Drug charity Focus12 to close, with loss of 12 jobs

The Suffolk-based charity, which once treated the comedian Russell Brand, has been in financial difficulties

The Suffolk-based drug and alcohol rehabilitation charity Focus12 is to close next month because of financial problems, with the loss of 12 jobs.

The 21-year-old charity, which has treated clients including the comedian Russell Brand, said it would work to ensure its existing clients were able to complete their recovery programme before it closes its doors in early August.

The charity, based in Bury St Edmunds, employs 12 people, whom a spokeswoman said would lose their jobs because of the closure.

According to the charity’s annual report for the year to 31 March 2017, when it had an income of £612,011 and spent £646,565, Focus 12’s financial problems first came to light in early 2017.

The charity’s annual report says the charity was in a "perilous" financial position after a decision in November 2016 to suspend the charity’s detoxification programme.

In April 2017, a new chief executive, Tony Kimber, was brought in and agreed the sale of the charity’s property in Risbygate Street for £435,000, which the report said would allow the charity to clear its debts totalling £250,000 and to have a "buffer of working capital and healthy reserves in place".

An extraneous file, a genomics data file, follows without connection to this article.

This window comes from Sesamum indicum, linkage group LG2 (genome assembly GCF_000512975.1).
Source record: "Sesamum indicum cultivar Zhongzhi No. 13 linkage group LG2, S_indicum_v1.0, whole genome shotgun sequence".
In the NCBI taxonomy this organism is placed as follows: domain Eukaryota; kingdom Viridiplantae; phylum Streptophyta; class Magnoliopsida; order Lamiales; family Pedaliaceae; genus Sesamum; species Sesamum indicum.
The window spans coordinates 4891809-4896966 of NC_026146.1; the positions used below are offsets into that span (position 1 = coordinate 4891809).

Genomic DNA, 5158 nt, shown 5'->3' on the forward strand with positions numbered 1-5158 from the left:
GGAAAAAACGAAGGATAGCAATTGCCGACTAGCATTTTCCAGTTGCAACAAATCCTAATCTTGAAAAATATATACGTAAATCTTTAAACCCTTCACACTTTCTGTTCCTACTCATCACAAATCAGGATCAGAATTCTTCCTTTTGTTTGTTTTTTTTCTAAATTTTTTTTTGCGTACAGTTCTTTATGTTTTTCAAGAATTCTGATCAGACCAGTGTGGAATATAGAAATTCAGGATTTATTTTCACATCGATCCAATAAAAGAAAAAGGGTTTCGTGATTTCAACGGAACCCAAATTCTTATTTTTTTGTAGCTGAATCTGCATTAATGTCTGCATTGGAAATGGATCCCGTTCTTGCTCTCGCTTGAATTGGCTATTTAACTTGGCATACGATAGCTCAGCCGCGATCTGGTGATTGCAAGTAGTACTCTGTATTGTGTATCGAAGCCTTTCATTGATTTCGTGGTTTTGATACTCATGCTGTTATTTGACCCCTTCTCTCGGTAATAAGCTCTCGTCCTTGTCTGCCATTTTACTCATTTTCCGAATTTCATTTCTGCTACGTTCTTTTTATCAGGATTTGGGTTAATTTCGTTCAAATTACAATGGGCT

But in a statement on its website this week, the charity said this had not been enough to save the organisation.

"The closure is due to the changing residential rehab landscape and funding, coupled with increased costs to meet legal and clinical requirements and lower client numbers, making the current business model very difficult to sustain," the statement said.

The decision was taken with the full agreement of Kimber and the charity’s trustees, the statement said.

Kimber said: "This is a very sad day for all connected with Focus12. I am immensely proud of all of the caring and dedicated staff that have worked and volunteered at Focus12 since it began."

He paid tribute to the professionalism and commitment of staff, whom he said many beneficiaries credited with saving their lives.

"The staff can take huge pride from this," he said. "We are now working hard to make sure that existing clients successfully complete their recovery programme and will support our staff as much as is possible as they move on."

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